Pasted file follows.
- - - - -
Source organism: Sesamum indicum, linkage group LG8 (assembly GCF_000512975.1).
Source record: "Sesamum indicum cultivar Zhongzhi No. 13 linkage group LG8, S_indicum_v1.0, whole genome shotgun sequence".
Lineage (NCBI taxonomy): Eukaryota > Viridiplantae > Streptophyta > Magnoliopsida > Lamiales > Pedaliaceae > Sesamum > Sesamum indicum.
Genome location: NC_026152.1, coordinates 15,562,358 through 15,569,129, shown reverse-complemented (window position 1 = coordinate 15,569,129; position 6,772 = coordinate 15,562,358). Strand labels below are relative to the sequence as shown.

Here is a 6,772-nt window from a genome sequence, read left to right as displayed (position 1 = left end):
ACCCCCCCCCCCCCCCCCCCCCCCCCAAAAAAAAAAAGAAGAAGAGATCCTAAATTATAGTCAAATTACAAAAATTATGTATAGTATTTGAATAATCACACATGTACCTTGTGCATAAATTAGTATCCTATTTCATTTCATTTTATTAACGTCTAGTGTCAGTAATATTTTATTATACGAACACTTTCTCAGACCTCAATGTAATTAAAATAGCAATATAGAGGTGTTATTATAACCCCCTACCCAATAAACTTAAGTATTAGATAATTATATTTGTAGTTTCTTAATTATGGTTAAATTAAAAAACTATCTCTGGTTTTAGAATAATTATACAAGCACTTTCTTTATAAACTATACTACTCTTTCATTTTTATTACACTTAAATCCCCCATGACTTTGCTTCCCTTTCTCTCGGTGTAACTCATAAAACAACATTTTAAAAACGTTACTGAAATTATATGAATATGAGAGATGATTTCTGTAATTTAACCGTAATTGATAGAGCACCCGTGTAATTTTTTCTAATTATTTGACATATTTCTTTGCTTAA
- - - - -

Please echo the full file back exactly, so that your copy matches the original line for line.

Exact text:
Source organism: Sesamum indicum, linkage group LG8 (assembly GCF_000512975.1).
Source record: "Sesamum indicum cultivar Zhongzhi No. 13 linkage group LG8, S_indicum_v1.0, whole genome shotgun sequence".
Lineage (NCBI taxonomy): Eukaryota > Viridiplantae > Streptophyta > Magnoliopsida > Lamiales > Pedaliaceae > Sesamum > Sesamum indicum.
Genome location: NC_026152.1, coordinates 15,562,358 through 15,569,129, shown reverse-complemented (window position 1 = coordinate 15,569,129; position 6,772 = coordinate 15,562,358). Strand labels below are relative to the sequence as shown.

Here is a 6,772-nt window from a genome sequence, read left to right as displayed (position 1 = left end):
ACCCCCCCCCCCCCCCCCCCCCCCCCAAAAAAAAAAAGAAGAAGAGATCCTAAATTATAGTCAAATTACAAAAATTATGTATAGTATTTGAATAATCACACATGTACCTTGTGCATAAATTAGTATCCTATTTCATTTCATTTTATTAACGTCTAGTGTCAGTAATATTTTATTATACGAACACTTTCTCAGACCTCAATGTAATTAAAATAGCAATATAGAGGTGTTATTATAACCCCCTACCCAATAAACTTAAGTATTAGATAATTATATTTGTAGTTTCTTAATTATGGTTAAATTAAAAAACTATCTCTGGTTTTAGAATAATTATACAAGCACTTTCTTTATAAACTATACTACTCTTTCATTTTTATTACACTTAAATCCCCCATGACTTTGCTTCCCTTTCTCTCGGTGTAACTCATAAAACAACATTTTAAAAACGTTACTGAAATTATATGAATATGAGAGATGATTTCTGTAATTTAACCGTAATTGATAGAGCACCCGTGTAATTTTTTCTAATTATTTGACATATTTCTTTGCTTAA